2. Elleuche S, Schäfers C, Blank S, Schröder C, Antranikian G. Exploration of extremophiles for high temperature biotechnological processes. Curr Opin Microbiol. 2015;25:113–9.

    Article  CAS  PubMed  Google Scholar 

  3. Madigan MT, Marrs BL. Extremophiles. Sci Am. 1997;276:82–7.

    Article  CAS  PubMed  Google Scholar 

  4. Vieille C, Zeikus GJ. Hyperthermophilic enzymes: sources, uses, and molecular mechanisms for thermostability. Microbiol Mol Biol Rev. 2001;65:1–43.

    Article  CAS  PubMed  PubMed Central  Google Scholar 

  5. Brock TD, Freeze H. Thermus aquaticus gen. n. and sp. n., a nonsporulating extreme thermophile. J Bacteriol. 1969;98:289–97.

    CAS  PubMed  PubMed Central  Google Scholar 

  6. Schäfers C, Elleuche S, Antranikian G. Biochemical Properties and Applications of Heat-active Biocatalysts. In: Li F-L, editor. Thermophilic Microorganisms. Norfolk: Caister Academic Press; 2015. p. 47–90.

    Chapter  Google Scholar 

  7. Cava F, Hidalgo A, Berenguer J. Thermus thermophilus as biological model. Extremophiles. 2009;13:213–31.

    Article  CAS  PubMed  Google Scholar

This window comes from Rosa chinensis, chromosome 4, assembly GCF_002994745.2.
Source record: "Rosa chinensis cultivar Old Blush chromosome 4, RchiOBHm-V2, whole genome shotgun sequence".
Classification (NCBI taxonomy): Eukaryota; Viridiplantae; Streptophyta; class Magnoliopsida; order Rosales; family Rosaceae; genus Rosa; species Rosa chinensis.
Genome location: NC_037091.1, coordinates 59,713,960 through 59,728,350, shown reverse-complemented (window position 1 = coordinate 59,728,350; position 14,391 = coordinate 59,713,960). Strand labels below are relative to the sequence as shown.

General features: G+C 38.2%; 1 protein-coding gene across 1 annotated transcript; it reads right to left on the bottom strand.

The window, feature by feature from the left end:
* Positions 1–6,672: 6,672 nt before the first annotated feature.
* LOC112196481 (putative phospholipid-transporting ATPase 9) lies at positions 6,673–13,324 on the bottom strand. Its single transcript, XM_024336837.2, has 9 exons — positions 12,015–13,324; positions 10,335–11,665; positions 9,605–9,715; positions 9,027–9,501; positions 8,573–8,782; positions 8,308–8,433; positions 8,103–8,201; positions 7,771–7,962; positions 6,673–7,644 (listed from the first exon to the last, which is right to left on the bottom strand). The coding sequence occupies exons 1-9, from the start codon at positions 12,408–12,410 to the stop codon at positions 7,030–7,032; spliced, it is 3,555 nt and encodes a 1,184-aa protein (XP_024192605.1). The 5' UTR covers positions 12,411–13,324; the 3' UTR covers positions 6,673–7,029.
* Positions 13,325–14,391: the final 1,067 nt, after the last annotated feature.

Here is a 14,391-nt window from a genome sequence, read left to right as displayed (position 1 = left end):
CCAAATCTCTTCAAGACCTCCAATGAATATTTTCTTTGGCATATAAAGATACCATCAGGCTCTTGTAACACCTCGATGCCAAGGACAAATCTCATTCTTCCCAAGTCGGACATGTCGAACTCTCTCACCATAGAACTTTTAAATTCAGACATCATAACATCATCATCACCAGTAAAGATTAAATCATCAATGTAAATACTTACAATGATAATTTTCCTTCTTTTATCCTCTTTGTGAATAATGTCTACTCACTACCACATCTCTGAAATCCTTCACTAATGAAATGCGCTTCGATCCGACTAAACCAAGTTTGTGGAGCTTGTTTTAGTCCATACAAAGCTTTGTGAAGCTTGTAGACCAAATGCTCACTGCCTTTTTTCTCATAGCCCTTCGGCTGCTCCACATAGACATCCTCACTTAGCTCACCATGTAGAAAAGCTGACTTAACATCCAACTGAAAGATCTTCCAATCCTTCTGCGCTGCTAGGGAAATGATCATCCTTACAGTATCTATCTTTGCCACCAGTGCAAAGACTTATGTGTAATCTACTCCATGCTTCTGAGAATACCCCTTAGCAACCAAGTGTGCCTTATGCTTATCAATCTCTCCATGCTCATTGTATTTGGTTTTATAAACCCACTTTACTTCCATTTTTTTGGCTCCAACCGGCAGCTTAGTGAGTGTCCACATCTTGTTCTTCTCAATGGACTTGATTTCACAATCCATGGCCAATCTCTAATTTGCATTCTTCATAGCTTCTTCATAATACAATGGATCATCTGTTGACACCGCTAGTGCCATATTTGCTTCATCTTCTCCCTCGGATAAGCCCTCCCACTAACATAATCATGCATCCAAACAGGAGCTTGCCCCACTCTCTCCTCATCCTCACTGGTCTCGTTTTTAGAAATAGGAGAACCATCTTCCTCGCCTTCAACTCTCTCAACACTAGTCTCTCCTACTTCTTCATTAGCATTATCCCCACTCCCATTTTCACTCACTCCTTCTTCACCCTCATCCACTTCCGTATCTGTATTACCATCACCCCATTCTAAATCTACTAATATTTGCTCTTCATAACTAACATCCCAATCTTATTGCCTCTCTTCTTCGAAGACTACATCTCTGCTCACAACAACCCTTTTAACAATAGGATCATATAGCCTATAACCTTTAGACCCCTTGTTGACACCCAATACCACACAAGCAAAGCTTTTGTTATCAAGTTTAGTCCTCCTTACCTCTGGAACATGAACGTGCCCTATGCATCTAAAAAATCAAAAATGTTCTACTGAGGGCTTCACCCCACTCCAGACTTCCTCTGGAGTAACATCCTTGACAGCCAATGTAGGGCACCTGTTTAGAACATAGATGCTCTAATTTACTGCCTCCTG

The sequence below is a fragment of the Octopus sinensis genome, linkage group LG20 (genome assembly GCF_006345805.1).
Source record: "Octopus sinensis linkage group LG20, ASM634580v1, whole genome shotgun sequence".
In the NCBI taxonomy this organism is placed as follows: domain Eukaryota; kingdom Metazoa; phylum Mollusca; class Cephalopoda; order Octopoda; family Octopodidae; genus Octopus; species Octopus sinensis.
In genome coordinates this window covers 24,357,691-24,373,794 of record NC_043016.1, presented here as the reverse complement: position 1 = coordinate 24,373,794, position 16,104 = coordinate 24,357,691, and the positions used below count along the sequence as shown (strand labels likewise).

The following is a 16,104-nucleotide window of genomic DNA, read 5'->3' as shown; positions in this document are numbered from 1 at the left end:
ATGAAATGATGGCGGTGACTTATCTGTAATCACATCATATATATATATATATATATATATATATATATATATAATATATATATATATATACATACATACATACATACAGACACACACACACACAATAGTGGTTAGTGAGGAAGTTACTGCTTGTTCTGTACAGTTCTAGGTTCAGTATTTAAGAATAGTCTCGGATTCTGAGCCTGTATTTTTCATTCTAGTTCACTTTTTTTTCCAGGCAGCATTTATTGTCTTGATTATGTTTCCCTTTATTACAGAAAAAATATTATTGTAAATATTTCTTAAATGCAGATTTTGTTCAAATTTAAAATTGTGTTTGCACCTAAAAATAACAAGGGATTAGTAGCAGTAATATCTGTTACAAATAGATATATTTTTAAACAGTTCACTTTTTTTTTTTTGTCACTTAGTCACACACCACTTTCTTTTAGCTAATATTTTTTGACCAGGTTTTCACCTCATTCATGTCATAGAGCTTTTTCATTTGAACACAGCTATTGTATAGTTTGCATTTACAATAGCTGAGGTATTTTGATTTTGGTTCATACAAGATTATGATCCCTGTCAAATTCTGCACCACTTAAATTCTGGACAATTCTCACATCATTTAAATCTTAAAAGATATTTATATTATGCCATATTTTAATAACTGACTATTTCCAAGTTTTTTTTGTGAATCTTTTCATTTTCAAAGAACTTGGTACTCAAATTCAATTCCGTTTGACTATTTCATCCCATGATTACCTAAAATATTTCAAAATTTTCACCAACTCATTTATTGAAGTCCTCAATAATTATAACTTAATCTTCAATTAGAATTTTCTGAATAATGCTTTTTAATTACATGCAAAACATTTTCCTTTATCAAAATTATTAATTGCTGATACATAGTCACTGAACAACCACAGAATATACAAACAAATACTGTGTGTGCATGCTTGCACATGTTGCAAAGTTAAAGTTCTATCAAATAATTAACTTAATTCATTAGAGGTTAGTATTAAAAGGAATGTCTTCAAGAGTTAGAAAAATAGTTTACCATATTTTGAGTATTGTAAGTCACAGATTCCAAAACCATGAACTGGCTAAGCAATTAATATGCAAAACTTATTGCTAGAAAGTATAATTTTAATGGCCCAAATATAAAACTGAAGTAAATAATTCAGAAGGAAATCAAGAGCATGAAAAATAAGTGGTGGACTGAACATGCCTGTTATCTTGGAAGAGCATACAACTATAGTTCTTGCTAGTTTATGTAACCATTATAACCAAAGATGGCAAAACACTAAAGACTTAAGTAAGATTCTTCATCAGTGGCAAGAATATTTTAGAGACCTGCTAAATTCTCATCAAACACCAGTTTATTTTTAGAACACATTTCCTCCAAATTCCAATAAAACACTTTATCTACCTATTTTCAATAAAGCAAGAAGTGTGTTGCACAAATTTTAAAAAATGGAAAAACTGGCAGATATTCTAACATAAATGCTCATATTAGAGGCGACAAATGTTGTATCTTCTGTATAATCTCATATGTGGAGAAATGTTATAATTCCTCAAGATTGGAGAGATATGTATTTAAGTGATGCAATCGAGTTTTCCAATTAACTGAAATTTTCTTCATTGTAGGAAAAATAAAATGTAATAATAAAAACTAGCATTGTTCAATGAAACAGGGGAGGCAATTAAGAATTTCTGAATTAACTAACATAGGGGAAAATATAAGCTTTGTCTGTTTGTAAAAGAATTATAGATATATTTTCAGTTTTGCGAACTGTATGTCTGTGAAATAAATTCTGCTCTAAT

8. Sazanov LA, Hinchliffe P. Structure of the hydrophilic domain of respiratory complex I from Thermus thermophilus. Science. 2006;311:1430–6.

    Article  CAS  PubMed  Google Scholar 

  9. Matsuzawa H, Tokugawa K, Hamaoki M, Mizoguchi M, Taguchi H, Terada I, et al. Purification and characterization of aqualysin I (a thermophilic alkaline serine protease) produced by Thermus aquaticus YT-1. Eur J Biochem. 1988;171:441–7.

    Article  CAS  PubMed  Google Scholar 

  10. Bruins ME, Janssen AE, Boom RM. Thermozymes and their applications: a review of recent literature and patents. Appl Biochem Biotechnol. 2001;90:155–86.

    Article  CAS  PubMed  Google Scholar 

  11. Lee SH, Minagawa E, Taguchi H, Matsuzawa H, Ohta T, Kaminogawa S, et al. Purification and characterization of a thermostable carboxypeptidase (carboxypeptidase Taq) from Thermus aquaticus YT-1. Biosci Biotechnol Biochem. 1992;56:1839–44.

    Article  CAS  PubMed  Google Scholar 

  12. Minagawa E, Kaminogawa S, Matsuzawa H, Ohta T, Yamauchi K. Isolation and Characterization of a Thermostable Aminopeptidase (Aminopeptidase T) from Thermus aquaticus YT-1, an Extremely Thermophilic Bacterium (Biological Chemistry). Agric Biol Chem. 1988;52:1755–63.

    CAS  Google Scholar 

  13. Schröder C, Blank S, Antranikian G. First Glycoside Hydrolase Family 2 Enzymes from Thermus antranikianii and Thermus brockianus with beta-Glucosidase Activity. Front Bioeng Biotechnol. 2015;3:76.

    PubMed  PubMed Central  Google Scholar